As surfaces are used, they become degraded by abrasion, contaminants, and moisture. Depending on the surface and its appropriateness to the environment, maintenance may be required more often to avoid the costly work of restoration.
What is Floor Maintenance?
To maintain a surface means that the process curates the already performing finish. Work is done to remove contamination and refresh the surface with any necessary product that aids repellency or abrasion resistance.
After the maintenance work is complete, the finished surface should appear basically as it did before the process began. A good example would be removing fingerprints from glass. The surface is clean but the substrate itself has not been removed or abraded.
What is Floor Restoration?
To restore a surface means to remove not only the layer of contamination but also a micro layer of the finish. The amount of removal will vary by depth of damage, but in all cases, some layer will be removed.
After the restoration work is complete, the surface will look different than it did before the process began. A good example would be glass that has been scratched by abrasion. The surface must be abraded further to remove the scratches to the lowest point and then polished back to its required finish.
Floor Maintenance is Key to Avoiding Damage
A floor that has been polished must be maintained to avoid damage to the finish. This may include any or all of the following: daily washing, sweeping, and/or de-greasing. Prevention, also categorized as maintenance, could include any or all of the following:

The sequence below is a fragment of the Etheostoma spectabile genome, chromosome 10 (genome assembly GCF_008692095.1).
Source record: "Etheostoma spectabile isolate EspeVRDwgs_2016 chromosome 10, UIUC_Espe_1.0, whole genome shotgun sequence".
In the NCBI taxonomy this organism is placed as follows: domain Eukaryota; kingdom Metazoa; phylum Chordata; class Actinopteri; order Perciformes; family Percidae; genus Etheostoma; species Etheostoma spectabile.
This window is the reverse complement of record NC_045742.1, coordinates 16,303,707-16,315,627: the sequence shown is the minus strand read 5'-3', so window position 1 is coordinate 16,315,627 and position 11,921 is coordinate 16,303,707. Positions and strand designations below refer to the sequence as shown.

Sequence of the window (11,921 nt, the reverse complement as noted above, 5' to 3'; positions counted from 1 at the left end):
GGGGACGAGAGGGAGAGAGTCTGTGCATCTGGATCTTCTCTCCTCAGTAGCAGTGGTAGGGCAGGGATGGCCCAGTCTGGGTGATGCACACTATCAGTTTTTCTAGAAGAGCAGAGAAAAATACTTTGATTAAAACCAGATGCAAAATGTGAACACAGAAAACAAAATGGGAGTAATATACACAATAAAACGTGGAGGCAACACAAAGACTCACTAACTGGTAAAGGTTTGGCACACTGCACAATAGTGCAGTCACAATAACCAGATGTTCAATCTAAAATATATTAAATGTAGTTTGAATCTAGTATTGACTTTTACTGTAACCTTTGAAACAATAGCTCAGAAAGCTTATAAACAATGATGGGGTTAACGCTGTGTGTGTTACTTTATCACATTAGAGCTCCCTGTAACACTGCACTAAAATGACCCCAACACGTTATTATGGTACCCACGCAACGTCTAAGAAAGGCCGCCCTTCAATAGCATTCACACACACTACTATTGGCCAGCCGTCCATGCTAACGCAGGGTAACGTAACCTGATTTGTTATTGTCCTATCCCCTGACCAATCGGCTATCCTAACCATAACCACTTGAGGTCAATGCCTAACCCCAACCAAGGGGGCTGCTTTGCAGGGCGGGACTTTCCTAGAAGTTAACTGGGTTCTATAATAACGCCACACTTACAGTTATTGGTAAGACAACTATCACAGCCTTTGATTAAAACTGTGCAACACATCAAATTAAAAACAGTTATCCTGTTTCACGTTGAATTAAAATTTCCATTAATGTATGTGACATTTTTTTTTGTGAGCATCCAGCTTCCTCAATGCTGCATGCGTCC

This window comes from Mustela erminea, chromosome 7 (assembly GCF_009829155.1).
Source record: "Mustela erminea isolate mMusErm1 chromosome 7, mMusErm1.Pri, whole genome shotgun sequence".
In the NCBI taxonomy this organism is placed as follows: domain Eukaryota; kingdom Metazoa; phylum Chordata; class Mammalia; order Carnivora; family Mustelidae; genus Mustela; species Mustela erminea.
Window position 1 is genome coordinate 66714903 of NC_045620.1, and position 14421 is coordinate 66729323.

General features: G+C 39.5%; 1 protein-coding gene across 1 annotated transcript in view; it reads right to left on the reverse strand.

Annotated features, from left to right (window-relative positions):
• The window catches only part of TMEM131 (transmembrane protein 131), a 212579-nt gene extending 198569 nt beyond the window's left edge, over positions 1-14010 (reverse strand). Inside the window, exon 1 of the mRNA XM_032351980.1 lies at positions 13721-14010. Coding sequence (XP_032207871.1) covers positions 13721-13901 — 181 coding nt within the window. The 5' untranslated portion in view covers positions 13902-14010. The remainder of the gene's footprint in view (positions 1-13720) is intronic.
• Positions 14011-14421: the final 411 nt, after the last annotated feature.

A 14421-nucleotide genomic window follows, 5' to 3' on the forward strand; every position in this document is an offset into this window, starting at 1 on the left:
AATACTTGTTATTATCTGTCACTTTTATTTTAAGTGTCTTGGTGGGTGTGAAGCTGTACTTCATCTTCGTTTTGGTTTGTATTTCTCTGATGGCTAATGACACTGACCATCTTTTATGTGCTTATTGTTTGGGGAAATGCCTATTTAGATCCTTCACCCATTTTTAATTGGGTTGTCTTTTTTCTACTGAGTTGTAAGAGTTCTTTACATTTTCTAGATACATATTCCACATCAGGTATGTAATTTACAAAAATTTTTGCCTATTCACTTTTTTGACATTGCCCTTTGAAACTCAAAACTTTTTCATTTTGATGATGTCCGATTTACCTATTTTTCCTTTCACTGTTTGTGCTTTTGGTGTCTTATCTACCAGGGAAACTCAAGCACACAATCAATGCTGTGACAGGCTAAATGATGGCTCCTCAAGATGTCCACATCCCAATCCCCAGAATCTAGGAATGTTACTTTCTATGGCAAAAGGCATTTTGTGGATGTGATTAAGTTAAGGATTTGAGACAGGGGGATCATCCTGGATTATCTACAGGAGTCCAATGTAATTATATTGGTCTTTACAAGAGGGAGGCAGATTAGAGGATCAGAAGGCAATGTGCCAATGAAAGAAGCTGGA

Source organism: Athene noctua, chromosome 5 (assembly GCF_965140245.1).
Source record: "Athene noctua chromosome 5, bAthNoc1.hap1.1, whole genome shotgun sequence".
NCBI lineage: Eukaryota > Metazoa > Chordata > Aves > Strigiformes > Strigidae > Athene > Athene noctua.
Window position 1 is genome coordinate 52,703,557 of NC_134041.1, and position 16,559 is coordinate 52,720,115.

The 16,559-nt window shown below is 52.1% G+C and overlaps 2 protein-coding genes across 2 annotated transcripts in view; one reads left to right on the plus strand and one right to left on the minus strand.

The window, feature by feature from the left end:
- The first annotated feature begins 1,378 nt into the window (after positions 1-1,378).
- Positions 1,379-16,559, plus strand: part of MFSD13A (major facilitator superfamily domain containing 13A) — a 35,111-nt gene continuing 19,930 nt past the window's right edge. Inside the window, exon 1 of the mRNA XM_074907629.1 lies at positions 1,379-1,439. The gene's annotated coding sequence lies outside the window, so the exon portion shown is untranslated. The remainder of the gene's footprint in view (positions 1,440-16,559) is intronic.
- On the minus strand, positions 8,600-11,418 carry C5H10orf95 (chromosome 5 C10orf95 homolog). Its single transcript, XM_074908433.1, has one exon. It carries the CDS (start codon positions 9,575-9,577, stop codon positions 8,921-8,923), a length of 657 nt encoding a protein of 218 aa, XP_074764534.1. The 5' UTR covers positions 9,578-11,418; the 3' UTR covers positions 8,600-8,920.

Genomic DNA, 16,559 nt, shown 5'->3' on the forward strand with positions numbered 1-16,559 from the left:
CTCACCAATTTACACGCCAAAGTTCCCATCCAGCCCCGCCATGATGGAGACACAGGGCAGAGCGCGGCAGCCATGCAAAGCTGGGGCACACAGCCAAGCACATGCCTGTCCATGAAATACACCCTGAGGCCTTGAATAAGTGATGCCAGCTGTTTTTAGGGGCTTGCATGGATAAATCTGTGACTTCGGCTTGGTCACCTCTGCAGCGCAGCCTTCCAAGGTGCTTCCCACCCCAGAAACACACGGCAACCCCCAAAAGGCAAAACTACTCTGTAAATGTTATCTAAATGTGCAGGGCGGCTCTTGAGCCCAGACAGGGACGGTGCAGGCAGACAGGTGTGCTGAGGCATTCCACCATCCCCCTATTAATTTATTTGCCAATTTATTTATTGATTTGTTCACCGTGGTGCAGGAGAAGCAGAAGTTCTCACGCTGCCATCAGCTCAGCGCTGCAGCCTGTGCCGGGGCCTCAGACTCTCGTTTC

- Installing walk-off mats at entry points
- Controlling traffic wear by using rubber tires instead of hard urethane
- Prohibiting chemical use on the floor that could damage the polish
In all cases, the floor needs to be cared for to preserve the finish. Restoration work will be less necessary to rejuvenate the floor’s shine because preventive and curative measures are described and executed. This is similar to teeth cleaning where daily flossing and brushing removes superficial damage and preserves the tooth surface.
Restore the Floor to Bring Back Shine
[The swing machine products in video are manufactured by Bonastre System.]
A polished floor that has not been maintained will need restoration if the original finish is desired. This may include any or all of the following:
- Micro-surface removal — using deep-cleaning, diamond-impregnated pads
- Macro-surface removal — using mechanical abrasion of diamonds or other hard minerals
- Macro-surface removal — using chemical abrasion with new application for resiliency
This work is usually done by floor professionals since this work is in and of itself damaging the surface to expose a new layer. Using the teeth analogy, restoring a floor is similar to hiring a dentist to fill a cavity which requires more skill than just cleaning and preserving.
In all cases of restoration however, the surface will be noticeably changed and will appear new once the process is complete.
Maintenance Costs vs. Restoration Costs
Maintenance costs are reoccurring and can be pricey initially, but if used daily, ongoing maintenance expense is minimal in the long haul and greatly reduces the need and occurrence of future restoration.
Restoration, on the other hand, is a one-time, more expensive process because the work being done is a complete removal of the surface and requires skill and precision that takes time. Restoration costs can vary widely based on the level of neglect and damage of the floor.